Clarifying the word “collaboration” to reduce confusion and conflict

May 23, 2012

Confusion and misunderstandings around “collaboration”

The word “collaboration”  is creating lots of confusion these days. In several recent client projects, I’ve seen firsthand to what extent different interpretations of “collaboration” have triggered serious misunderstandings and even internal conflict. I can’t count the number of meetings I’ve been in where people use the word collaboration to describe quite different things.

It is important to clarify the type of collaboration you are talking about. Although the different types are not black and white, there are fundamental differences. Why is it important to clarify?

  • It influences the coherence of your whole digital workplace, in particular your entry point strategy.
  • It will reduce conflict among digital teams and bring understanding of how different pieces fit together to serve the people.
  • To some extent, it impacts the roles and scopes of members of the digital teams. It partially answers the question of “who is in charge of what”.

Team collaboration – probably the oldest sense of “collaboration”

This refers to designated people working together on a project with deliverables and a timeline. This has long been part of what organizations do. Today, in many cases, senior management have taken a new interest in intranets because they now include collaboration as well as information. This type of collaboration gets their attention because they see it as “the way work gets done”.

Communities of practice for support functions – long established in most organizations

Most large organizations have long-established communities of practice for their support functions: finance, IT, communication and HR. Finance is almost always the leader because companies need to consolidate figures across the organization. IT and  Communication sometimes struggle depending on how decentralized the company is. HR has a different challenge because the central function and the country functions need to work hard to clarify their complementary scopes.

These communities are “obligatory” in that if you have a job in finance or in communication, you are automatically part of the relevant group. Over the years, I’ve seen many global intranets built on the backbone of functional communities of practice. These communities are often strong allies for your change facilitation initiatives.

New for many organizations: social communities and collaboration

Informal networking around the water cooler and on business trips has long existed but, by definition, has geographical limitations. Online tools that enable people across organizations to discover each other, answer questions, discuss and so on, even if they never  meet physically. This is  bringing a new dimension of “collaboration” to organizations.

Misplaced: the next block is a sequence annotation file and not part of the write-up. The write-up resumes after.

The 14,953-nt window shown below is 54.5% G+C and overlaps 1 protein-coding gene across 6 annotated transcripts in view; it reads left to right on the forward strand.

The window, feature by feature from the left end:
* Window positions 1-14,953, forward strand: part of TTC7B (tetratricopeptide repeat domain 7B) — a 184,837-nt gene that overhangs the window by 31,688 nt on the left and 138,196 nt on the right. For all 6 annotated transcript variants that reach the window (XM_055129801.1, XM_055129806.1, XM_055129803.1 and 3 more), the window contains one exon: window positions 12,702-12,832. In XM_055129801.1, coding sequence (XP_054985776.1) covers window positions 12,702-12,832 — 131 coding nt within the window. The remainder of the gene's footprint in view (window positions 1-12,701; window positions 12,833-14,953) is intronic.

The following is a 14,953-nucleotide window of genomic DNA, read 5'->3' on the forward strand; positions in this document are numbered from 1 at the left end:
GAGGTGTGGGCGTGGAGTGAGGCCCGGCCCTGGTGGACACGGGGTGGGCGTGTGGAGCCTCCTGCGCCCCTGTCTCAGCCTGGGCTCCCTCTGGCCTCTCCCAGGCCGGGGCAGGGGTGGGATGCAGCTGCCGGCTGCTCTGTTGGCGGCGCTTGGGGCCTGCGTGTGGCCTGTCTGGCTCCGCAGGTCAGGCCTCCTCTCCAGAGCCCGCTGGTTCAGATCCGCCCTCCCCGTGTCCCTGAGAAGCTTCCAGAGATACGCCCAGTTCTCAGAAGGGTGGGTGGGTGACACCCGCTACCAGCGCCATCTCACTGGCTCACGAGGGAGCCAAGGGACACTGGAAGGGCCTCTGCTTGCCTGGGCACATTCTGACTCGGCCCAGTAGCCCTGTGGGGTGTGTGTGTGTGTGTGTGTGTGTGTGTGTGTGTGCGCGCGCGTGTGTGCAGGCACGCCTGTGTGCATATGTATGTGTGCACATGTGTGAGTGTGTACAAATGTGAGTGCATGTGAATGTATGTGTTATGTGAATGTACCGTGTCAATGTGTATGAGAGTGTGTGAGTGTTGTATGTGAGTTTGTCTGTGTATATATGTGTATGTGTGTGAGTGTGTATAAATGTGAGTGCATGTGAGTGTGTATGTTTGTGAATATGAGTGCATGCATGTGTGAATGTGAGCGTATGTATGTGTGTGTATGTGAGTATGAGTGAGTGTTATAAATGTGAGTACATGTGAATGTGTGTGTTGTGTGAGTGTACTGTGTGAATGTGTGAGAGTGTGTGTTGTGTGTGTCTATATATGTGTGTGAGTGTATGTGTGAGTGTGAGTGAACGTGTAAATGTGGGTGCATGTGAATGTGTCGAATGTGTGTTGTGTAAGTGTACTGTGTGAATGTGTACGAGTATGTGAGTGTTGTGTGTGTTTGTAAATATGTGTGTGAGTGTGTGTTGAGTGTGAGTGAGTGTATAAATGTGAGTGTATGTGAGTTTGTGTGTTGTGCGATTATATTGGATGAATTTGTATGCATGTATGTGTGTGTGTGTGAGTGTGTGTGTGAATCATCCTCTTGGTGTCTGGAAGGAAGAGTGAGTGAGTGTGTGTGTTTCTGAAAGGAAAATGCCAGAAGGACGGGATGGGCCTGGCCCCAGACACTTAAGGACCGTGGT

Communities around topics of interest are being created. They are voluntary. People join, participate, leave as they wish. Leaders emerge. There are no pre-defined deliverables. These communities are usually closely tied to social networking in that they may live inside the social networking platform and do a lot of their communication and collaboration using social tools.

The digital workplace where it comes together

I published my first diagram of the Digital Workplace in February 2011: “Snapshot of the Digital Workplace“. The purpose was to provide people with a visual way to communicate the digital workplace concept to management.

Over a year later in February 2012 I published a second version of the diagram. “Digital Workplace in Brief: 5 Fundamentals” where I emphasized the overlapping of the different dimensions and scopes.

A number of organizations now use these diagrams to explain how their “pieces” of the digital workplace fit together. They also use them to illustrate their entry point strategies. They help people talk about single or multiple entry point strategies. They also make it easier to define what is on the start page (as per the second diagram on the February 2011 version.

What does “collaboration” mean inside your organization?

 

 

 

 

 

 

 

 

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Comments

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Jane McConnell

You’re right, Samuel. The negative connotation of “collaboration” bothers some. I’ve come across that more than once.

I workshopped just today with a client who decided to call their collaborative space “communities”. They felt senior management would understand that better and they are about to propose a global navigation bar to their very senior managers.

However, I workshopped with another global client a couple of years ago who refused to use the word “communities” because they felt their was a religious/sect connotation.

Not easy in a global company – the words are very important and need to be tested and defined carefully.

Samuel Driessen

Good post, Jane. It’s important to get everybody on the same page when talking about collaboration. Even more, because in some countries like Holland (and I think France as well) ‘collaboration’ has a negative connotation due to World War 2 (as in: working with the enemy)… :-)